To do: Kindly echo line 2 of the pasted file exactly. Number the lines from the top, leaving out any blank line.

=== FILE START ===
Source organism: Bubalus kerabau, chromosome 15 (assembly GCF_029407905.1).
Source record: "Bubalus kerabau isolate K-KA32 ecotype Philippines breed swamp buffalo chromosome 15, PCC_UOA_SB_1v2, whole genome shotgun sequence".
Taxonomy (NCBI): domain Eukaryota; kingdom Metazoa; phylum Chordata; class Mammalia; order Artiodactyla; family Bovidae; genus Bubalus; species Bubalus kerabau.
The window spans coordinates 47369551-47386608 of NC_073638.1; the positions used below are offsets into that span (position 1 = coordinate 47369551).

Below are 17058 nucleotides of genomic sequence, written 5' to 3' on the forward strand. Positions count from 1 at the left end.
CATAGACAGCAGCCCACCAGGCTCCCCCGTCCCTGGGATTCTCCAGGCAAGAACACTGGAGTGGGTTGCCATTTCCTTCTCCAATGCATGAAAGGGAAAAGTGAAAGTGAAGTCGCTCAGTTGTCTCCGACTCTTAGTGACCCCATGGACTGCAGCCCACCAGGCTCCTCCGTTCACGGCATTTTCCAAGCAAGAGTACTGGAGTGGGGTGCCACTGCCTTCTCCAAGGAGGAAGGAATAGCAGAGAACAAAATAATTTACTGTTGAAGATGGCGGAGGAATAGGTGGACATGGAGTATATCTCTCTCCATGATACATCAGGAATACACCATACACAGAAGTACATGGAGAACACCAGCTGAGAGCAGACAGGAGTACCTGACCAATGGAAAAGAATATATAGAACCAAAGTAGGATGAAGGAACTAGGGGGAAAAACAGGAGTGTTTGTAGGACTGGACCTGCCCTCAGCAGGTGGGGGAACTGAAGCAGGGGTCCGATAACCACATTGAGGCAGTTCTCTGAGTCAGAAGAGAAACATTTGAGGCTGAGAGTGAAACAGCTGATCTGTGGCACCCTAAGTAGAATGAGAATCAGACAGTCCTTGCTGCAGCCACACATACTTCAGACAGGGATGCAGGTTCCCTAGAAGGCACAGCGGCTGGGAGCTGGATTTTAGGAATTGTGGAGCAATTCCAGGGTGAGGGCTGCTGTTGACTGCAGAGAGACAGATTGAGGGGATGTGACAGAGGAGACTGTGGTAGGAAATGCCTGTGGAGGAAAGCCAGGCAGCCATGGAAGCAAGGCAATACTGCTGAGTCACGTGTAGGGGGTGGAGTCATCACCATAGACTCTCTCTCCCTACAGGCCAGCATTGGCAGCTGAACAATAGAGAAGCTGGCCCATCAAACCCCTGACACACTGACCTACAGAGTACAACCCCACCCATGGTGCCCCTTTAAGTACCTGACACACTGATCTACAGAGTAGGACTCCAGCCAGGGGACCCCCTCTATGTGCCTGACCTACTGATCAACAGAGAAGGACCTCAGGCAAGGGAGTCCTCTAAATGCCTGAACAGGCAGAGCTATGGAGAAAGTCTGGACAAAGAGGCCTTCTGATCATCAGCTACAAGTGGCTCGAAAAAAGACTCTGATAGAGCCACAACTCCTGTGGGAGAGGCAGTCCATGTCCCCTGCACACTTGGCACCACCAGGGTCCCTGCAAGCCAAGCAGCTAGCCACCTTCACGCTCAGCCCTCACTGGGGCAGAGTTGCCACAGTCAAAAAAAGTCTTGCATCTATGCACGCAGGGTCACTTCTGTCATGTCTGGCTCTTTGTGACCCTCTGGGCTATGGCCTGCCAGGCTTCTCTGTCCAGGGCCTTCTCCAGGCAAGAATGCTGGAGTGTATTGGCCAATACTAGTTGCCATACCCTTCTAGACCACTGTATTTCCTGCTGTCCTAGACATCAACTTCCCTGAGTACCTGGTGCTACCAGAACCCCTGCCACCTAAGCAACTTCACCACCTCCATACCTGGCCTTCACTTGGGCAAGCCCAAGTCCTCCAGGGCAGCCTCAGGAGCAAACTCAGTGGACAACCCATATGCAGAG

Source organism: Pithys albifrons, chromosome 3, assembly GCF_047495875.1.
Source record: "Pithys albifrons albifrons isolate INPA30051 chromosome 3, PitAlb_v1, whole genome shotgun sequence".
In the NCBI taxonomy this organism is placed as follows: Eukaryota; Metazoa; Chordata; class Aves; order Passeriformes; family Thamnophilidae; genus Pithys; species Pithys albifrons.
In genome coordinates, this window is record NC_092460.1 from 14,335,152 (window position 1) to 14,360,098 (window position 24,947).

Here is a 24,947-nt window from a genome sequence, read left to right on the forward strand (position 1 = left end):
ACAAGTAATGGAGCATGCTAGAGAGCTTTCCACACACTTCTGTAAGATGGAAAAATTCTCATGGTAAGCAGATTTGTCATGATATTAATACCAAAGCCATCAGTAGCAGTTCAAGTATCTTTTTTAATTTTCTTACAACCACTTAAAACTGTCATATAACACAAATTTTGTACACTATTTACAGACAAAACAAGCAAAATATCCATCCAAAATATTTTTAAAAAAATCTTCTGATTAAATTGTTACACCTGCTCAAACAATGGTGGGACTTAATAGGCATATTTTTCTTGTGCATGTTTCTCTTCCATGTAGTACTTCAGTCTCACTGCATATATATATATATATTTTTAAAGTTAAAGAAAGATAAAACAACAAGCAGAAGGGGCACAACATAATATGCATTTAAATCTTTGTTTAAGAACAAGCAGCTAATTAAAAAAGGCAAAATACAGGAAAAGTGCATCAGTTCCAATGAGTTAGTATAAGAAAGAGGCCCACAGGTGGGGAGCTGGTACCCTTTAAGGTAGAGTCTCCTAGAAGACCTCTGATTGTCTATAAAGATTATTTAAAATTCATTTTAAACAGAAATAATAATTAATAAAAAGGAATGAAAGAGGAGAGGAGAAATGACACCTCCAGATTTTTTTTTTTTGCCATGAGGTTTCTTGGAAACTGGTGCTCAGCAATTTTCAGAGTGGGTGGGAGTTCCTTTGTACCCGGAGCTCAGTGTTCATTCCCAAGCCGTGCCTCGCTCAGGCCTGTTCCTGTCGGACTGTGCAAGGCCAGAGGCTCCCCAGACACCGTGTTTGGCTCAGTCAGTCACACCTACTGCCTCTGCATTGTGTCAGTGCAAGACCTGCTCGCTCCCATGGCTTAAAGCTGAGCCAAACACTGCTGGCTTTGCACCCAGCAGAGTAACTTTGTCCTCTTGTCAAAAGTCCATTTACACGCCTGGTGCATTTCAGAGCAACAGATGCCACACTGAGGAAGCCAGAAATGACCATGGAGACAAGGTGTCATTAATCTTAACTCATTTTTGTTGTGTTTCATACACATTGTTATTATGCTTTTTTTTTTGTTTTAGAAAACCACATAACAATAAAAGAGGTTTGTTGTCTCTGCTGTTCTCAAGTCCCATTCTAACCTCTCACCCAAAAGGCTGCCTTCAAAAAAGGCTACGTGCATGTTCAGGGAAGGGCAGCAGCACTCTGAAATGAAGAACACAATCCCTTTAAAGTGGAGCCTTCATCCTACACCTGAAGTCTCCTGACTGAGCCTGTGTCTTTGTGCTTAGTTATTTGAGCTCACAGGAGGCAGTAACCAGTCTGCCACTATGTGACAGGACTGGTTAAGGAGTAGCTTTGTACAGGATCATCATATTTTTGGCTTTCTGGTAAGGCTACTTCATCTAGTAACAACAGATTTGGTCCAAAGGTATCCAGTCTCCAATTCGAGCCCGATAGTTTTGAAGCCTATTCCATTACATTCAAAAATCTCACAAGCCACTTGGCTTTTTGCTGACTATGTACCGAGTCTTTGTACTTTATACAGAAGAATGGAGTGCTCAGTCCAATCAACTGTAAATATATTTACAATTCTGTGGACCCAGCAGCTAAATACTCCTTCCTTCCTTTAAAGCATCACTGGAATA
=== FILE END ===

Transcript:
Source record: "Bubalus kerabau isolate K-KA32 ecotype Philippines breed swamp buffalo chromosome 15, PCC_UOA_SB_1v2, whole genome shotgun sequence".